On the third day of the Persian Gulf War, a message flashed through military command centers across Saudi Arabia: A Czech unit had detected chemical weapons.
U.S. and Allied troops donned gas masks and protective uniforms. Specially trained teams sniffed the air with sensitive chemical detectors.
They did not detect chemicals and dismissed it as another false alarm.
But a secret study conducted three years before the Gulf War and now declassified shows U.S. and Allied equipment could not detect a kind of chemical weapon - dusty agents - that also could go right through the troops’ protective suits.
The Czechs’ system could detect the agents, and their troops used rubber suits that could protect them.
Could U.S. troops have been exposed to chemical “dusty agents” unleased by their own bombings?
Some veterans now suspect that’s what happened and are pushing the Pentagon for answers.
The vets say the Czechs detected dusty agents created when Allied bombs blew up Iraqi chemical storage sites, blasting chemicals and desert sand into the sky.
“We manufactured our own dusty agent threat by bombing the bejesus out of the area,” said Jim Brown, director of GulfWatch, a veterans’ advocacy group. “We couldn’t detect them, and the Czechs could. And the suits don’t help - when the dust gets trapped in the suit, it makes it worse.”
The Pentagon rejects the theory while acknowledging it cannot explain the Czech detections.
“We’ve looked at their (the Czechs’) training, their equipment and the techniques that they used, and we think that they’re all sound,” Pentagon spokesman Capt. Tom Gilroy said Friday. “The big question is: What would be the source of these detections?
“We don’t believe that it came from the bombing. We believe the wind was blowing in the opposite direction and wouldn’t have blown where they (the Czechs) were. It would have carried it back into Iraq.”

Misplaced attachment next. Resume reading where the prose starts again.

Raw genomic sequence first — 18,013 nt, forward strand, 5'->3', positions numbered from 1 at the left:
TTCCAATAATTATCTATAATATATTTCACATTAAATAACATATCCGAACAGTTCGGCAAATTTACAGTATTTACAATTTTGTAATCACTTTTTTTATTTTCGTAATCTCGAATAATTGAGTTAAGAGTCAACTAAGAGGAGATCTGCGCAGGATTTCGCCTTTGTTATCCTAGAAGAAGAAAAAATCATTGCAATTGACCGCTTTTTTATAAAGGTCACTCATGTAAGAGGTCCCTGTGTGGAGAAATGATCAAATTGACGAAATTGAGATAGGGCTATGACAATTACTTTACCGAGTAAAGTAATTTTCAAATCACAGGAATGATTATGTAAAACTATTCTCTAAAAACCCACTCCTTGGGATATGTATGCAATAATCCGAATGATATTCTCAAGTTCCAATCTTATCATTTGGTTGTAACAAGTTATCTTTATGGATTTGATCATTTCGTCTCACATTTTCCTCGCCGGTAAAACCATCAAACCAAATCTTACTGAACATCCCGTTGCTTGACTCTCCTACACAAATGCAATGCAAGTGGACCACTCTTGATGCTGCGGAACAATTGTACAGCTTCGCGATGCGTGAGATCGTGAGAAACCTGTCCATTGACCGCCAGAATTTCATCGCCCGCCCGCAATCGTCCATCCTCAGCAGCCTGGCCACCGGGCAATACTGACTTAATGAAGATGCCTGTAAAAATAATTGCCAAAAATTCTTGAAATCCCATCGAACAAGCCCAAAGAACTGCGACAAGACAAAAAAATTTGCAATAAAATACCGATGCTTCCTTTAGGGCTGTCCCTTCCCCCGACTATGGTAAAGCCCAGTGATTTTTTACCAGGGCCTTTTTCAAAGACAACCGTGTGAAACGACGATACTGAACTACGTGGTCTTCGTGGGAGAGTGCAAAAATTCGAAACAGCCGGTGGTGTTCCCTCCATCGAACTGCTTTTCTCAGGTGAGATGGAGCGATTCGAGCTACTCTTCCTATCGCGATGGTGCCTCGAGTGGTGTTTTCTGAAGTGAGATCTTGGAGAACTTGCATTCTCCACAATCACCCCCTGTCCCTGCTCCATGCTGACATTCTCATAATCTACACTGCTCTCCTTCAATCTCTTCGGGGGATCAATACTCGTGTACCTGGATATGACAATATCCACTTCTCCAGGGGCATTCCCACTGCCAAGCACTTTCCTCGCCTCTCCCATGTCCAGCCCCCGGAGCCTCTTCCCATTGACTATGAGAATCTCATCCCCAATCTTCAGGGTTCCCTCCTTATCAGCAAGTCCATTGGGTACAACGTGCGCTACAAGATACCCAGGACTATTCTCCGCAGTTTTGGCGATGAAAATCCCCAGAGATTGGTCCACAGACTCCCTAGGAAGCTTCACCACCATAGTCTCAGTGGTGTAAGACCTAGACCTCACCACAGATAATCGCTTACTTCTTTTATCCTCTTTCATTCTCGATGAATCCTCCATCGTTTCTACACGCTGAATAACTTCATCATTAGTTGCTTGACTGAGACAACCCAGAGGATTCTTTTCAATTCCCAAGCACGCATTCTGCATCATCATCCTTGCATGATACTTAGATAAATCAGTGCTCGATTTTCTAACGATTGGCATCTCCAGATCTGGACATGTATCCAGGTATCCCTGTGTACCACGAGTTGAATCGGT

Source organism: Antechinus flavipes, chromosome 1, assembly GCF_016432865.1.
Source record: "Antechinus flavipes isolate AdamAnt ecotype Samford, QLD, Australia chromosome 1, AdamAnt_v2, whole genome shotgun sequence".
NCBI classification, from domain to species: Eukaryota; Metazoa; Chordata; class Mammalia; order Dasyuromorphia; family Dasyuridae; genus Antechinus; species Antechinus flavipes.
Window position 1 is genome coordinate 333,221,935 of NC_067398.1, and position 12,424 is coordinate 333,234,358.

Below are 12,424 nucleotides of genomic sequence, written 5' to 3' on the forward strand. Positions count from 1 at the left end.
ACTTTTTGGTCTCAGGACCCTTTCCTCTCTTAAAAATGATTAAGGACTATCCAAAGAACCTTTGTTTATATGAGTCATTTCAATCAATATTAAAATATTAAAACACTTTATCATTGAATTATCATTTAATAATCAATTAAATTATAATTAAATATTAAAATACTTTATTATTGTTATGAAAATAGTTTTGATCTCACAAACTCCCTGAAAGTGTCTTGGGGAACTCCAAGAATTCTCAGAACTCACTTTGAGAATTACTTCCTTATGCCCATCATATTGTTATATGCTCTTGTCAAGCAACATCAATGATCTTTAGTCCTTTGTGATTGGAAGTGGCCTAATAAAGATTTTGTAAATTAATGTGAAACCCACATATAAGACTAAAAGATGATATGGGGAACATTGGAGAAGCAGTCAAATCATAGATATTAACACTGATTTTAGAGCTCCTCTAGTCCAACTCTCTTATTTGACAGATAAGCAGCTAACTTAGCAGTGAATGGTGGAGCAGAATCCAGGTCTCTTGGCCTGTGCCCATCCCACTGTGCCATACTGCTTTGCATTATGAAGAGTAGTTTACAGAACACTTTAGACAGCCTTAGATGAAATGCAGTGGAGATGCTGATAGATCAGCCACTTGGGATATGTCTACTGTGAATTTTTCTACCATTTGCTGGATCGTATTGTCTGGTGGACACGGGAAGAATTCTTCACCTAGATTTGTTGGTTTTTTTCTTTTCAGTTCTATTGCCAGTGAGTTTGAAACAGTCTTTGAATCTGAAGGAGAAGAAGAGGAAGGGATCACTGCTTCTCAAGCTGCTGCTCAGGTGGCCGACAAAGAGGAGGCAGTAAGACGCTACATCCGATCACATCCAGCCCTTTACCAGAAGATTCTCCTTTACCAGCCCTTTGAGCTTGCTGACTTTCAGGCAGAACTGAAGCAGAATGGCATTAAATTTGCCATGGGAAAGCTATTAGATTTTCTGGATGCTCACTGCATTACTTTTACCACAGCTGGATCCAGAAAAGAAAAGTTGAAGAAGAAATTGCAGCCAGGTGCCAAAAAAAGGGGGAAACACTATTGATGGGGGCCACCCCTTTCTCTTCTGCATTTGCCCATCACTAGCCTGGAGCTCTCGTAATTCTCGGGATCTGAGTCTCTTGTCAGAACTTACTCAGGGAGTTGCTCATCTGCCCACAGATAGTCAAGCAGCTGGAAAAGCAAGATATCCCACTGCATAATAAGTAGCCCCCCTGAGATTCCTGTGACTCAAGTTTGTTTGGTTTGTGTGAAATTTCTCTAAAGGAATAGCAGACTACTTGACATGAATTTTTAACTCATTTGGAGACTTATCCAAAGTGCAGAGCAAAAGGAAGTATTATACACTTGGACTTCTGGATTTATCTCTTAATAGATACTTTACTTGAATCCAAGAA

James Tuite III, a former congressional investigator who long has advocated the bombing theory, said the Pentagon is ignoring a CIA computer model, weather charts and satellite photos that show the winds were blowing from the bombed sites toward the troops.
Tuite said the Czechs were the only ones in the gulf likely to detect dusty agents, which the Soviets and their allies have known about since the end of World War II.
Dusty agents are made by bonding nerve gases and blister agents to small dust particles. Iraq used at least one type of dusty agent in its 1980-88 war with Iran and was thought to have stockpiled them at some of the sites Allied aircraft bombed starting Jan. 17, 1991.
Postwar medical studies have shown that the sand and dust common to the Persian Gulf region are capable of absorbing and carrying infectious diseases.
Brown and others say the same desert dust could have been contaminated with chemical agents released in the bombings, creating massive clouds of dusty agents.
A secret January 1988 Pentagon study showed dusty agents could penetrate the breathable chemical suits used by U.S. and NATO forces, but were stopped by the rubber suits issued to Soviet troops and their Warsaw Pact allies.
The study, “Dusty Agents: Implications for Chemical Warfare Protection,” was posted earlier this year on GulfLink, the Pentagon’s Internet site for Gulf War illnesses.
The study also found that Allied equipment designed to detect chemical agent vapors probably would not detect dusty agents - but the wet chemistry used by Warsaw Pact forces, including the Czechs, would.
In the years since the Gulf War, the Pentagon first dismissed the Czech detections as false, then described them as “credible” but said there was not an explanation for the source of the agents or why the Czechs were the only ones to detect them.
Declassified documents on GulfLink, including the report of a 1993 investigation by the Czech Ministry of Defense, show:
Three Czech units, separated by as many as 30 miles, each detected low levels of nerve and blister agents Jan. 19. At least one detection was made by a Czech unit near King Khalid Military City, the giant compound in the Saudi desert that served as home for thousands of U.S. and Allied troops in the buildup to the ground war.
Samples taken from the area were tested in a laboratory and confirmed the presence of chemical agents.
“This was a confirmation technique that is far beyond anything we have,” Tuite said.
The concentrations detected were at the lower limit of what was considered dangerous to humans and, within two hours, had dropped to an undetectable level.
The Czechs initially reported they were under chemical attack, but later decided they detected agents released by Allied bombings on Iraqi chemical warfare plants and storage sites. The nearest site was more than 100 miles away.
Gilroy said the Pentagon still is studying the Czech detections and will release a report on its findings in the future. Bernard Rostker, who leads the Pentagon investigation into Gulf War illnesses, recently met with Czech officials, Gilroy said.